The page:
Biocurious is a weblog about biology, quantified.

Philosophical Friday: Ludwig Boltzmann

by PhilipJ on 7 December 2006

I’ve just finished reading David Lindley’s biography of Ludwig Boltzmann, called Boltzmann’s Atom. He’s quite fascinating, because while other prominent scientists of his day often had a myriad of interests, Boltzmann’s entire career spanning some 30 years was spent almost exclusively on understanding the properties of gases. He firmly believed that atoms were real (a highly contested idea largely until the work of Einstein on diffusion), and battled with Ernst Mach who took an ultra-realist philosophy towards science: theorising in general he frowned upon, and he doubly hated theoretical work with constructs that he felt you could never possibly see, even in principle. Boltzmann’s kinetic theory, relying on atoms which obeyed Newtonian mechanics, was a common Machian example of exactly how theoretical physics was heading down an incorrect path.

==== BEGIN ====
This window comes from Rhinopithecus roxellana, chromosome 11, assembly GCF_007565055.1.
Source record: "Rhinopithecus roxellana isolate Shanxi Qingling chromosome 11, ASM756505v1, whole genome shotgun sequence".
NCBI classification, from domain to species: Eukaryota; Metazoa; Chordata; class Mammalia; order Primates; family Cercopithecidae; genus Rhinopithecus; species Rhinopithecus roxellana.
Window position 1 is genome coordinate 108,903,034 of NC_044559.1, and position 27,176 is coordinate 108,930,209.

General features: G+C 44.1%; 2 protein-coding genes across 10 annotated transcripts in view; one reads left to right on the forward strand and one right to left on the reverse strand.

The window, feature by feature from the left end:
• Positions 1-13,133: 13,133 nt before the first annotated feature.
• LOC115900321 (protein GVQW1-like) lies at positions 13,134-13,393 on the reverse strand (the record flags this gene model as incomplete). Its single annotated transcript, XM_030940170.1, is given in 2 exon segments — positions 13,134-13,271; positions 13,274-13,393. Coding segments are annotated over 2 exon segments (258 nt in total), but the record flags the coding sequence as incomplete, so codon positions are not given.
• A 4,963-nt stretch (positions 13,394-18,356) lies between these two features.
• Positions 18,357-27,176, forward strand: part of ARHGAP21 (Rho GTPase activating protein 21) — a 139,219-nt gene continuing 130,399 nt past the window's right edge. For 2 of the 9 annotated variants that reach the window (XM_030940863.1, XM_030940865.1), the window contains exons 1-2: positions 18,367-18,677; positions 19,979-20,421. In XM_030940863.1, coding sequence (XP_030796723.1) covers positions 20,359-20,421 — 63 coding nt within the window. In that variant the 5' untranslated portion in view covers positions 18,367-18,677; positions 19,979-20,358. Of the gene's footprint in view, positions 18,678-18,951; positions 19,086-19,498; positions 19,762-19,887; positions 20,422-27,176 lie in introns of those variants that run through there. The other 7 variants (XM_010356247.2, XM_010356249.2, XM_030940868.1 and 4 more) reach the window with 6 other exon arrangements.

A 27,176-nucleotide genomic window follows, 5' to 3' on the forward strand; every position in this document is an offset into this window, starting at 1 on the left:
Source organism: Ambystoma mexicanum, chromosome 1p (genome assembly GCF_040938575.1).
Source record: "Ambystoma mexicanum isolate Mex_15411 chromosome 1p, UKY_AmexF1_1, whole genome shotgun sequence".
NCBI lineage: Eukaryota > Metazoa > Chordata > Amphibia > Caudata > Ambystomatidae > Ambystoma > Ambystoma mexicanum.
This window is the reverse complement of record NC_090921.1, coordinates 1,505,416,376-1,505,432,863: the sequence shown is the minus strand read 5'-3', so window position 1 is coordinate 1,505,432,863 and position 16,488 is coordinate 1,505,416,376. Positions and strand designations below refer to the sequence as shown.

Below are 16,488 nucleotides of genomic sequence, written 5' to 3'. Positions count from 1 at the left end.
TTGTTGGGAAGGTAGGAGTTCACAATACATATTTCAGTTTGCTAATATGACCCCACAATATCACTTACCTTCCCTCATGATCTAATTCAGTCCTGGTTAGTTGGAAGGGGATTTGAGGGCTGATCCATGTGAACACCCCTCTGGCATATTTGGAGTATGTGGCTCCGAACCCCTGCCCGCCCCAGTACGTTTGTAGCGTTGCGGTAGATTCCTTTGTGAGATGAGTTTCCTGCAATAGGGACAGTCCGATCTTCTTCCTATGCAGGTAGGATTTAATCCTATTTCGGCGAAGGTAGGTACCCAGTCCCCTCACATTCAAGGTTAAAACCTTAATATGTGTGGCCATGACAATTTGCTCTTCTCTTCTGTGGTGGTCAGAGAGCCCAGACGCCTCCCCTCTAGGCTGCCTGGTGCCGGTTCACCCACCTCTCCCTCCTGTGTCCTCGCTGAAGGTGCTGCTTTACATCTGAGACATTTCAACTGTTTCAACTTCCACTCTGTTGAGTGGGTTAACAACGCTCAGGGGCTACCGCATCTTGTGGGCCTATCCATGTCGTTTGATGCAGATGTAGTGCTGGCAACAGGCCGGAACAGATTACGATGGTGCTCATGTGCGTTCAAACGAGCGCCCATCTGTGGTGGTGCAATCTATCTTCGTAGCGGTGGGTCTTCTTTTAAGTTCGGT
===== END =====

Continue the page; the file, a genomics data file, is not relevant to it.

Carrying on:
Near the end of his life, however, Boltzmann also became interested in Darwin’s ideas, and life as a perfect example of thermodynamics. Now we commonly think about entropy when discussing almost all aspects of biological physics, so it was very prescient for Boltzmann to say, in 1900:

The overall struggle for existence of living beings is therefore not a struggle for raw materials—the raw materials of all organisms are available in excess in the air, water, and ground—nor for energy, which in the form of heat is plentiful in every body, but rather a struggle for entropy, which becomes available in the flow of energy from the hot sun to the cold earth.

Update—A couple of ScienceBloggers had a discussion about Karl Popper yesterday, if you’re in the mood for more philosophy of science.

  1. Rosie Redfield    3726 days ago    #

    I like the Boltzmann quote – I think we can use it in first-year biology, when talking about the nature of life.

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